Years later, now a 35 year old widow with a disability, and in a very vulnerable place, I met up with my old youth pastor from the church. He didn’t attend any more and assured me he didn’t hold any of the beliefs he’d been trying to in-still us with as teenagers. I realise now that my world had turned upside down and I was looking for safety, but I mistook control for security. As we embarked on a relationship I felt happy and I really needed something positive in my life, not realising that given time, I could find my own happy. I thought the church was the origin of his patriarchal ideas, but really he’d been searching for a community that thought like he did. A place he could find a good, quiet, chaste girl who wouldn’t question walking three steps behind. The abuse started as soon as we were engaged, phases of total withdrawal of attention, time, and sex. Followed by rages if I questioned his behaviour, kicking furniture, throwing things and threats to leave. He was master of this house, he made the decisions, just like at work where he employed seven workers – all women. He isolated me from family and friends and made it quite clear that I was fat, ugly and nobody else would want me if he left me. If I’d had a bad spell with my multiple sclerosis he said I was lazy, needed to try a bit harder and did I realise how hard it was to find me attractive when I was ill? He flaunted cards and Facebook contact from other women and raged if I dared to complain. Luckily my family are persistent, so to get rid of them he took a huge gamble. Behind my back he made sexual advances to my Mum who was ‘more his type and age’ he admitted he liked her ‘quiet nature’ and had ‘fancied her for some time’. When I found out, a huge rage took hold of me so I drove home and asked ‘why haven’t you packed your bags yet?’ I ran round like a whirlwind, packing his bags and I threw them and him out onto the drive. I told him that I knew about his antics and that he had been psychologically abusive for the past three years. I told him I was done. That I wasn’t scared of him leaving any more. I’d rather be alone.
I couldn’t stop thinking about the letter he sent me afterwards, still controlling the situation by telling me he didn’t want to be with me any more, as if I hadn’t thrown his arse out on the driveway. He wrote that he found me ‘too much’. He wanted a Madonna and had found a whore. That he’d tried and tried but he simply couldn’t control me. Everything he wanted in a wife, was described by Mona in her chapter on profanity.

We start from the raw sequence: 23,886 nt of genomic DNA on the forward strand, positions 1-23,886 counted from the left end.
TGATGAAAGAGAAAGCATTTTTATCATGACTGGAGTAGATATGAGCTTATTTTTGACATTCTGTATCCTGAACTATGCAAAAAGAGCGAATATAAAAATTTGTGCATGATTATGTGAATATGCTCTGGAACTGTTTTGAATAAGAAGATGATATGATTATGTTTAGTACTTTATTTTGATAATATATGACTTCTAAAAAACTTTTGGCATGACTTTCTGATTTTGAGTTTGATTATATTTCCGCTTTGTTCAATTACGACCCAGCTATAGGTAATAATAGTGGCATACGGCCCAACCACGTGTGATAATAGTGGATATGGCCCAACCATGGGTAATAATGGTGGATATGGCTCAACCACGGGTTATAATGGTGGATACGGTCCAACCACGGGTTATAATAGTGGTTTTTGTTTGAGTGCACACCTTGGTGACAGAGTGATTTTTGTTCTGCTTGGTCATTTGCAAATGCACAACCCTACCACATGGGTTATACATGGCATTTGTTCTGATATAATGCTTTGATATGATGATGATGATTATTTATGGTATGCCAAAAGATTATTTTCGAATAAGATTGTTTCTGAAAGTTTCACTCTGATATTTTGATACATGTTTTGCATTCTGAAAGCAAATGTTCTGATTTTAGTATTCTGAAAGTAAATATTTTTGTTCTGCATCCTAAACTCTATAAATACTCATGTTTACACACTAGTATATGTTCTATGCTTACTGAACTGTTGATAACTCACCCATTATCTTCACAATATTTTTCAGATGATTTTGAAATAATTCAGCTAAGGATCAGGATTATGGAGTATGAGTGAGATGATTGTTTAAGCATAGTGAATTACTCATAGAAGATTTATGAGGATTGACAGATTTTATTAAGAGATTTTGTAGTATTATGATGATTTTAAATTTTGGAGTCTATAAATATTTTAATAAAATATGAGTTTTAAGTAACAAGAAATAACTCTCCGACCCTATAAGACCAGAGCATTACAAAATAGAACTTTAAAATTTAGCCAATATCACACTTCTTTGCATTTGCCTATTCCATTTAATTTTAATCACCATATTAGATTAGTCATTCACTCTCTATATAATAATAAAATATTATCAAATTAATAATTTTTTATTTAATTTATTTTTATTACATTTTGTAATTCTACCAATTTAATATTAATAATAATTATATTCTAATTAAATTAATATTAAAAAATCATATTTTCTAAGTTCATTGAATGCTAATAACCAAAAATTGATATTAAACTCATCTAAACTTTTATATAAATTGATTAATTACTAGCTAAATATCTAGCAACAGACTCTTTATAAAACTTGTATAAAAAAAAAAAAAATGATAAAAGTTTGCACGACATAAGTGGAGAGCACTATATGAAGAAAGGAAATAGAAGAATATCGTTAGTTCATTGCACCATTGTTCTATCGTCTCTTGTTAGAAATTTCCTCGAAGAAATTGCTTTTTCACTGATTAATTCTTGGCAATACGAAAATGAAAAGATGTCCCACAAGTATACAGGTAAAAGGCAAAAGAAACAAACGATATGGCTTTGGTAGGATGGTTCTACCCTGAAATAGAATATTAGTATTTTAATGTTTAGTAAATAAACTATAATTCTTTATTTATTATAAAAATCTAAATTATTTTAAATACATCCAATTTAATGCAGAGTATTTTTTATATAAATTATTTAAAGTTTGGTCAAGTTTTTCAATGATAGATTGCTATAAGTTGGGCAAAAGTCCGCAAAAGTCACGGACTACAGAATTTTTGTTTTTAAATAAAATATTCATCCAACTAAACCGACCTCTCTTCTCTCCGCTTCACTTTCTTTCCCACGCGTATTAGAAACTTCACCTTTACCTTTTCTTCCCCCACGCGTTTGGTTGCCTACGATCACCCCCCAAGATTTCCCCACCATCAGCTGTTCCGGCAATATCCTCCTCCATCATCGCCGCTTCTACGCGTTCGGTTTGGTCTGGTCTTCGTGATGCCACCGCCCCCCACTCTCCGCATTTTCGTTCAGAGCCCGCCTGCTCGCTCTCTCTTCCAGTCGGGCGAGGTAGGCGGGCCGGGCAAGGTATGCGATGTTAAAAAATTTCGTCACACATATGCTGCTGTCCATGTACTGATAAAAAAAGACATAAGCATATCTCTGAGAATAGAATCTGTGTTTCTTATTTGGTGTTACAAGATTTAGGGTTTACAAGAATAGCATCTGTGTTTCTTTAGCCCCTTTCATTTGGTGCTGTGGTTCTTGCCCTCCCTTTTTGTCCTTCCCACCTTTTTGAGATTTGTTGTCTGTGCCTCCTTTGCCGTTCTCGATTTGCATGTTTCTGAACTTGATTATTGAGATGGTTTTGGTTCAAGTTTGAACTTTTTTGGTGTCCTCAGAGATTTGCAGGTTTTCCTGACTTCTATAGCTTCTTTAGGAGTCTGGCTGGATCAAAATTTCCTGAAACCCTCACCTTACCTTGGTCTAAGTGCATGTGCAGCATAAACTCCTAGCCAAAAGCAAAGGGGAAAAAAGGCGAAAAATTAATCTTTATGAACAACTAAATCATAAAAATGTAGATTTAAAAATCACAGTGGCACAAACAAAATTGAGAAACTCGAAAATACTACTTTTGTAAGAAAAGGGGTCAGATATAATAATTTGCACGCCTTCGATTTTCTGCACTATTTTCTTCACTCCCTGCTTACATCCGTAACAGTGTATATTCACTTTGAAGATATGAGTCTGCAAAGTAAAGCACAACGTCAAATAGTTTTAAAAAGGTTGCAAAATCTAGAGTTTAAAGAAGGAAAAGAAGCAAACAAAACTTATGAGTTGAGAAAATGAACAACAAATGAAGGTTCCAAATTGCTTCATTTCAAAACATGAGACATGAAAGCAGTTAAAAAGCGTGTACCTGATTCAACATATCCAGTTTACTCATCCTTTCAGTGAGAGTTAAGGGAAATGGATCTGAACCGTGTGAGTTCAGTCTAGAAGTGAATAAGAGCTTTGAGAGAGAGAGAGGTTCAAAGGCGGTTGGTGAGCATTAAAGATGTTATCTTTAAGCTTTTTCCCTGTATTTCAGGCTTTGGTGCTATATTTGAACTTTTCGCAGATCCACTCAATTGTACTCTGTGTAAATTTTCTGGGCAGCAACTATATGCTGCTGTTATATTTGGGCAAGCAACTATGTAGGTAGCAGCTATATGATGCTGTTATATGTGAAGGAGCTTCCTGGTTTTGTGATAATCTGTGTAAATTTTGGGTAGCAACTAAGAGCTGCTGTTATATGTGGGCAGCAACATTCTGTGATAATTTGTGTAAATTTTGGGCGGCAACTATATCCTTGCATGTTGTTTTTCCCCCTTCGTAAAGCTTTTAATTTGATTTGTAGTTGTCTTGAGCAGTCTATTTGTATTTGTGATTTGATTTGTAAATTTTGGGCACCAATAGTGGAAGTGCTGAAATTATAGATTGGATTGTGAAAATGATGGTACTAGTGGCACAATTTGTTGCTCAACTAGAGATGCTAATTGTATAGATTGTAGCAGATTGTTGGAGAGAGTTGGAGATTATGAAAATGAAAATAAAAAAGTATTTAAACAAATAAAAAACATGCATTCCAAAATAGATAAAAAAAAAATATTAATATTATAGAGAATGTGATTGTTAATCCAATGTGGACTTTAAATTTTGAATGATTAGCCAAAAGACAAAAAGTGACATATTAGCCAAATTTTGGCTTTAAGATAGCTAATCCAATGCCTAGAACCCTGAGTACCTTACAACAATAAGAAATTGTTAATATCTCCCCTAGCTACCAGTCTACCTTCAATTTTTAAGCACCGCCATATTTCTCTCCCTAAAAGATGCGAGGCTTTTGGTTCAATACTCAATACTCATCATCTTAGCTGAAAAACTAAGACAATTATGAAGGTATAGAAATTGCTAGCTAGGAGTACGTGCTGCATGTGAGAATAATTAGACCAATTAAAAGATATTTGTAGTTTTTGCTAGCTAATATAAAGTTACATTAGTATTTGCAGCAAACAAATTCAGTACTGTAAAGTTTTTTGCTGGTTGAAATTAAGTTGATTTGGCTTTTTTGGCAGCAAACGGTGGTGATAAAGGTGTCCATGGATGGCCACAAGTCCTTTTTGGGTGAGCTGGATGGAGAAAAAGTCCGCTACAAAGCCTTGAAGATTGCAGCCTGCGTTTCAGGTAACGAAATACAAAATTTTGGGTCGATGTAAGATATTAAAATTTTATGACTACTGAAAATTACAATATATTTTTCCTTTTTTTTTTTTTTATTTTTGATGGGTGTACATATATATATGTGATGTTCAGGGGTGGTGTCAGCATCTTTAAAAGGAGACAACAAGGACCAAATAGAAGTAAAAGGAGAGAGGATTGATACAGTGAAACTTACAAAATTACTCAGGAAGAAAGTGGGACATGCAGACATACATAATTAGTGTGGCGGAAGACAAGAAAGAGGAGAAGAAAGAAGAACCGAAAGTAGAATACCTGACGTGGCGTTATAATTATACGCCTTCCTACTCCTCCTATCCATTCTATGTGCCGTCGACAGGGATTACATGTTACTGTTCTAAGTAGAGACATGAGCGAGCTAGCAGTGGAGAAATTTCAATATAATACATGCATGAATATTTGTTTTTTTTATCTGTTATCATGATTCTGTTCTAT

‘Women are supposed to be ‘less than’ and not ‘too much’. Women are meant to be quiet, modest, humble, polite, nice, well-behaved, aware of the red-lines. They are supposed to tread softly and within their limits. I am proud to be described as ‘too loud, swears too much, and goes too far’. When a woman is ‘too much’ she is essentially uncontrollable and unashamed. That makes her dangerous’.
At first his letter made me cry, I was hurt and vulnerable. Then that anger was roused again as I realised I liked the woman he described in that letter. She sounded fun, ballsy and exciting. She was intelligent and didn’t take any shit. She was formidable. So I made a pact with myself that I would always be that formidable woman and teach other women to do the same. Now I have two stepdaughters and I encourage them to speak up, to get angry, to be feisty and loud. This is the passage I read to them this weekend:
‘What would the world look like if girls were taught they were volcanoes, whose eruptions were a thing of beauty, a power to behold and a force not to be trifled with’.
I want my girls to know this. To go out into the world unashamed, uncontrollable and ready to smash the patriarchy for themselves and their sisters around the world. This book reignited my fervour. It may challenge you and your beliefs, but you must read it. Mona Eltahawy is a force to be reckoned with and I applaud her for this manifesto. It is moving and comes from a deeply felt sense of injustice. It is necessary. It’s impolite, brave, forthright and packs a mighty punch. Read it, then give it to your daughters, your nieces and your friends, because every woman should read this.
Meet The Author.
Mona Eltahawy is a feminist author and award-winning commentator and public speaker. Her work has been published in The Guardian, The New York Times, The Washington Post and other publications around the world. She is a frequent commentator on current affairs on the BBC, CNN and Al Jazeera and other media outlets, where her goal is always to disrupt patriarchy. She is the author of Headscarves and Hymens and recently launched her feminist newsletter Feminist Giant. Follow her on Twitter and Instagram: @monaeltahawy
About Tramp Press
Tramp Press was launched in 2014 to find, nurture and publish exceptional literary talent. Based in Dublin and Glasgow, they publish internationally. Tramp Press Authors have won, been shortlisted and nominated for many prizes including the Irish Post Book of the Year, the Booker Prize, the Costa, the Desmond Elliot Prize and the Guardian First Book Award.